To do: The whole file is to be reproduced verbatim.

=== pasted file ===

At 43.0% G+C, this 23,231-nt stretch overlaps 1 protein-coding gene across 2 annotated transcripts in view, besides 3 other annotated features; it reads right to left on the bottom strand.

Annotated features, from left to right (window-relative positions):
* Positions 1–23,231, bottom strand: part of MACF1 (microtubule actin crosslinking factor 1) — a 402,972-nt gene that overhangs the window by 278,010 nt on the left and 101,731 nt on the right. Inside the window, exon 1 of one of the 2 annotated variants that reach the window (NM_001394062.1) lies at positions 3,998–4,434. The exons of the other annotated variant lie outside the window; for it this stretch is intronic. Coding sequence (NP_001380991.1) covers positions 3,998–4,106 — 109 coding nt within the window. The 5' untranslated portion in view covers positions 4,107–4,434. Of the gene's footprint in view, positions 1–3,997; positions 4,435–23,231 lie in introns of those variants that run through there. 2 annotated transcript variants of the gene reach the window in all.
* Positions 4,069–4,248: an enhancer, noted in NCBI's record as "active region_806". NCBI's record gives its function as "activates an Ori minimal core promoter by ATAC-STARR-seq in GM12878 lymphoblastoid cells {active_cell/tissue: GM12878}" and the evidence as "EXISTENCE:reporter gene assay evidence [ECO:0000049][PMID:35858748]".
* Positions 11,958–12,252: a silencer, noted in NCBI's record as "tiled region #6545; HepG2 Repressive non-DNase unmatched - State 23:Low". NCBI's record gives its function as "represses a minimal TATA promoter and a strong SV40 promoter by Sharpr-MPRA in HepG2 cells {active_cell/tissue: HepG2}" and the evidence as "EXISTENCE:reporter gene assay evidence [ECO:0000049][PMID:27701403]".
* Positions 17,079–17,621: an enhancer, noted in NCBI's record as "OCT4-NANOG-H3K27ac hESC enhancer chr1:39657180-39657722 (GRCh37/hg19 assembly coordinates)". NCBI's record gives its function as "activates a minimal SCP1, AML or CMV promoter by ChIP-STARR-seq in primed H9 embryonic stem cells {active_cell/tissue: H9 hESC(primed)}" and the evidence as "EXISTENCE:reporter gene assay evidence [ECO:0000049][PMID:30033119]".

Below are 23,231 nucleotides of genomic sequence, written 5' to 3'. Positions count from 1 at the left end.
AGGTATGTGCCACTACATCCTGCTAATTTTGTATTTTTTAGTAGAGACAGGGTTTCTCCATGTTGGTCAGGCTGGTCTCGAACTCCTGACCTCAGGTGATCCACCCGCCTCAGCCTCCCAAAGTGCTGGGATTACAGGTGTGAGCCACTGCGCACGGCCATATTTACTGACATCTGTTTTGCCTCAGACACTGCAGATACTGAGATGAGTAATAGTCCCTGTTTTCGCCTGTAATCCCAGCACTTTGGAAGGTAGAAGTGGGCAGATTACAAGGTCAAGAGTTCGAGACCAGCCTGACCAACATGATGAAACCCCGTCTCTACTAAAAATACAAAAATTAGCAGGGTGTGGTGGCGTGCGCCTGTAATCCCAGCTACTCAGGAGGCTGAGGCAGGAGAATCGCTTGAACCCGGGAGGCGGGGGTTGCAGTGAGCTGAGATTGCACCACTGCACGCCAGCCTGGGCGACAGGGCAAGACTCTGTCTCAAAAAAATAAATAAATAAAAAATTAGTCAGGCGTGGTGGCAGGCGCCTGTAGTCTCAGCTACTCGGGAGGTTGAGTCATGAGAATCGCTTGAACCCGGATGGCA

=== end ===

At 43.0% G+C, this 23,231-nt stretch overlaps 1 protein-coding gene across 2 annotated transcripts in view, besides 3 other annotated features; it reads right to left on the bottom strand.

Annotated features, from left to right (window-relative positions):
* Positions 1–23,231, bottom strand: part of MACF1 (microtubule actin crosslinking factor 1) — a 402,972-nt gene that overhangs the window by 278,010 nt on the left and 101,731 nt on the right. Inside the window, exon 1 of one of the 2 annotated variants that reach the window (NM_001394062.1) lies at positions 3,998–4,434. The exons of the other annotated variant lie outside the window; for it this stretch is intronic. Coding sequence (NP_001380991.1) covers positions 3,998–4,106 — 109 coding nt within the window. The 5' untranslated portion in view covers positions 4,107–4,434. Of the gene's footprint in view, positions 1–3,997; positions 4,435–23,231 lie in introns of those variants that run through there. 2 annotated transcript variants of the gene reach the window in all.
* Positions 4,069–4,248: an enhancer, noted in NCBI's record as "active region_806". NCBI's record gives its function as "activates an Ori minimal core promoter by ATAC-STARR-seq in GM12878 lymphoblastoid cells {active_cell/tissue: GM12878}" and the evidence as "EXISTENCE:reporter gene assay evidence [ECO:0000049][PMID:35858748]".
* Positions 11,958–12,252: a silencer, noted in NCBI's record as "tiled region #6545; HepG2 Repressive non-DNase unmatched - State 23:Low". NCBI's record gives its function as "represses a minimal TATA promoter and a strong SV40 promoter by Sharpr-MPRA in HepG2 cells {active_cell/tissue: HepG2}" and the evidence as "EXISTENCE:reporter gene assay evidence [ECO:0000049][PMID:27701403]".
* Positions 17,079–17,621: an enhancer, noted in NCBI's record as "OCT4-NANOG-H3K27ac hESC enhancer chr1:39657180-39657722 (GRCh37/hg19 assembly coordinates)". NCBI's record gives its function as "activates a minimal SCP1, AML or CMV promoter by ChIP-STARR-seq in primed H9 embryonic stem cells {active_cell/tissue: H9 hESC(primed)}" and the evidence as "EXISTENCE:reporter gene assay evidence [ECO:0000049][PMID:30033119]".

Below are 23,231 nucleotides of genomic sequence, written 5' to 3'. Positions count from 1 at the left end.
AGGTATGTGCCACTACATCCTGCTAATTTTGTATTTTTTAGTAGAGACAGGGTTTCTCCATGTTGGTCAGGCTGGTCTCGAACTCCTGACCTCAGGTGATCCACCCGCCTCAGCCTCCCAAAGTGCTGGGATTACAGGTGTGAGCCACTGCGCACGGCCATATTTACTGACATCTGTTTTGCCTCAGACACTGCAGATACTGAGATGAGTAATAGTCCCTGTTTTCGCCTGTAATCCCAGCACTTTGGAAGGTAGAAGTGGGCAGATTACAAGGTCAAGAGTTCGAGACCAGCCTGACCAACATGATGAAACCCCGTCTCTACTAAAAATACAAAAATTAGCAGGGTGTGGTGGCGTGCGCCTGTAATCCCAGCTACTCAGGAGGCTGAGGCAGGAGAATCGCTTGAACCCGGGAGGCGGGGGTTGCAGTGAGCTGAGATTGCACCACTGCACGCCAGCCTGGGCGACAGGGCAAGACTCTGTCTCAAAAAAATAAATAAATAAAAAATTAGTCAGGCGTGGTGGCAGGCGCCTGTAGTCTCAGCTACTCGGGAGGTTGAGTCATGAGAATCGCTTGAACCCGGATGGCA